After the New York Times article “The Opt-Out Generation Wants Back In” was published on August 7th, the internet has been full of “Mommy Wars” debates over whether women should work full-time, stay-at-home, or do something in between. We are reposting the recent blog post by Shannon Forchheimer of But I Do Have A Law Degree, which addresses the New York Times article and provides unique insight into “opt-ing out.”
What Kind of “Opt-Out” Poster Child Will I Be?
Originally posted on But I Do Have a Law Degree on Friday, August 9, 2013
Is it just me, or is the whole stay at home mom/working mom debate EVERYWHERE now? It seems like every other day there’s a new article in the Atlantic or the New York Times or Huffington Post or [you name that news medium] about women leaning in, opting out, or scaling back. Don’t get me wrong – I think it’s great. I love the debate, and for the most part I love the articles. When I find good ones, I share them on Twitter and Facebook. Occasionally, if one particularly strikes me, I write about it. Like today.
Earlier this week the New York Times ran an article titled “The Opt-Out Generation Wants Back In.” This article profiles several women who, over a decade ago, decided to opt out of the work force to stay at home with their kids. (They were profiled in an article back in 2003, which you can read here). Most of the women left high paying, highly successful careers because the balance between work and family was too hard. They did so willfully, and hopefully. They wanted more time with their children. Sound familiar? The article asks, and answers, the question – what became of them?
Let me say at the outset that I approached this article with a bit of haste. For my own sanity, I don’t need to read articles, or hear stories, about women who have left their successful careers to stay at home with their children, and ultimately end up in dire circumstances. Perhaps they are divorced, alone, or destitute, unable to find a job or land on their feet. I know such situations exist, but I don’t need to read about them in detail. I am where I am at this point in time, and hearing such stories only bring me sadness, and anxiety.
But the article was compelling, so I read, and read, and read (it is a bit long). And sure enough, over the course of a decade, some of the women did fall on hard times. For some, their husbands stopped respecting them as professionals. For others, they lost their own sense of identity and self respect. Some ended up divorced, in small apartments, barely making ends meet. Others attempted to reenter the workforce, and were successful, but only made a fraction of the salary they once did. And others, through networking and volunteering they did during their time at home, found job opportunities they never would have otherwise. There were stories of success, and stories of failure, and a mix of the two. As the article stated:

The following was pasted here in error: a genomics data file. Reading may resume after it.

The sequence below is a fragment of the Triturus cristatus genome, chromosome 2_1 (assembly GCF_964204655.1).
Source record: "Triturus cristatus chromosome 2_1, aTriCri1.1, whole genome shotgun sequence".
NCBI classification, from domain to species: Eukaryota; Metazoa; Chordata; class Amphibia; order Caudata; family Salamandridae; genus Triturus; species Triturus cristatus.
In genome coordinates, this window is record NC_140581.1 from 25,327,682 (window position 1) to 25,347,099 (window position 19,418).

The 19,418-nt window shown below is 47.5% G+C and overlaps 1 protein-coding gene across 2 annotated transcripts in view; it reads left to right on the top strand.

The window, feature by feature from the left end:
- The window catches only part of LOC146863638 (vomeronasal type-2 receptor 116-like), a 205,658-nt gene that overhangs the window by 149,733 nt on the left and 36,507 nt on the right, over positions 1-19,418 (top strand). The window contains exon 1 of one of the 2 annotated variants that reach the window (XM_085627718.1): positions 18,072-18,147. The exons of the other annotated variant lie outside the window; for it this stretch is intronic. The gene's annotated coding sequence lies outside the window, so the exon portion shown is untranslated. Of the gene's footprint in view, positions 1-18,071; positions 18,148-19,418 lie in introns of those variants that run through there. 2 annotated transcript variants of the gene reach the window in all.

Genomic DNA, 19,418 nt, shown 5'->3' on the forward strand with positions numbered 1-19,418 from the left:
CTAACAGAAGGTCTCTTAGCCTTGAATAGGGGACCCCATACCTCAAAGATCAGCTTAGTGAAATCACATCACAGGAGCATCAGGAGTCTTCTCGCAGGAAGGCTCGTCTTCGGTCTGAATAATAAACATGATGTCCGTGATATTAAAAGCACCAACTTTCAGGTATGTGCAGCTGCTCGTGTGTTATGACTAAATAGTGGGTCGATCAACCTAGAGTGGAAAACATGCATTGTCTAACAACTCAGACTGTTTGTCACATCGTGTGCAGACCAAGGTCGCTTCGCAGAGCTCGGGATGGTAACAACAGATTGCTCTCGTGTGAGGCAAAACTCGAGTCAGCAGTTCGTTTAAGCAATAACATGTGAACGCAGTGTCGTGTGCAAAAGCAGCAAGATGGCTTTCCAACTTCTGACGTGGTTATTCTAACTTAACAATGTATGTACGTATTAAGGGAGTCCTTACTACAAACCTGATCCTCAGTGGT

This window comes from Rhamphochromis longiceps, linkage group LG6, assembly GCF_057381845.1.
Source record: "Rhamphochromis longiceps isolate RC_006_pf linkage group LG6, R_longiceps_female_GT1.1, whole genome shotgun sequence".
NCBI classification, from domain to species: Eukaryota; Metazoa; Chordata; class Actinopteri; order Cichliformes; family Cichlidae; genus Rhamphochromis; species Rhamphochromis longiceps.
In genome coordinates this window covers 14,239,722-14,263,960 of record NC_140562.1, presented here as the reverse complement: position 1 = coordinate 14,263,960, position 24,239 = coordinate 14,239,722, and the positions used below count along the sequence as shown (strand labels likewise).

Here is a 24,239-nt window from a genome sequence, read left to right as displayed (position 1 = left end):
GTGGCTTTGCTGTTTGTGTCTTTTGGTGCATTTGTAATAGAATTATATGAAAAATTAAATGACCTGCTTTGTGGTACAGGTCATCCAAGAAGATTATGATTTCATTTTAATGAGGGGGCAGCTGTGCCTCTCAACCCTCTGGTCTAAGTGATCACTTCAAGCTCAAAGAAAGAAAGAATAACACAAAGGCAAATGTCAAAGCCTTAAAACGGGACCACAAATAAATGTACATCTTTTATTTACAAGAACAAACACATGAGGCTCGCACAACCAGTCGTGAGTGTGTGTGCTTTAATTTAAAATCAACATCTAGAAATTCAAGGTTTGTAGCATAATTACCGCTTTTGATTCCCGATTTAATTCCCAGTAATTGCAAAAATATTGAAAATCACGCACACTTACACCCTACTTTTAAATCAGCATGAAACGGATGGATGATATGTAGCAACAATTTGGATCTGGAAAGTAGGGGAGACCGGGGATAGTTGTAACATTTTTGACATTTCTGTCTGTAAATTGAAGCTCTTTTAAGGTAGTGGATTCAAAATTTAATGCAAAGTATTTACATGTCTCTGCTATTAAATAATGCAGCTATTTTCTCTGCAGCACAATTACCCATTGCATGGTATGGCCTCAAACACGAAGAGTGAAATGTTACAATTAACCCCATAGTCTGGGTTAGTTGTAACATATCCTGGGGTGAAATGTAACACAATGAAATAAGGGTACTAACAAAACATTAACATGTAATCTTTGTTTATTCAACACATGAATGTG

“The 22 women I interviewed, for the most part, told me that the perils of leaving the work force were counterbalanced by the pleasures of being able to experience motherhood on their own terms. A certain number of these women – the superelite, you might say, the most well-off, with the highest-value name-brand educational credentials and powerful and well-connected social networks – found jobs easily after extended periods at home. These jobs generally paid less than their previous careers and were less prestigious. But the women found the work more interesting, socially conscious and family friendly than their old high-powered positions.” (View quote here).
No surprises there. And in fact, I found very little surprising in the article. There are risks to making the decision that I did, and I am well aware of them. I assume everyone is, who makes such a decision. And it’s not that we all think we’ll end up like the aforementioned “superelite,” although I suppose, that is everyone’s best case scenario. It’s that we just don’t know. And in the absence of certainty about the future, we make decisions based on what works right now – in the present. For better or worse.
But it got me thinking…
Where will I be in 10 years? If you were to do a before and after profile of me, would I be the poster child for the downfalls of my own leap of faith – alone, divorced, single, poor, regretful? Will I be struggling to find employment, and acknowledging that so many “told me so,” and I just didn’t listen?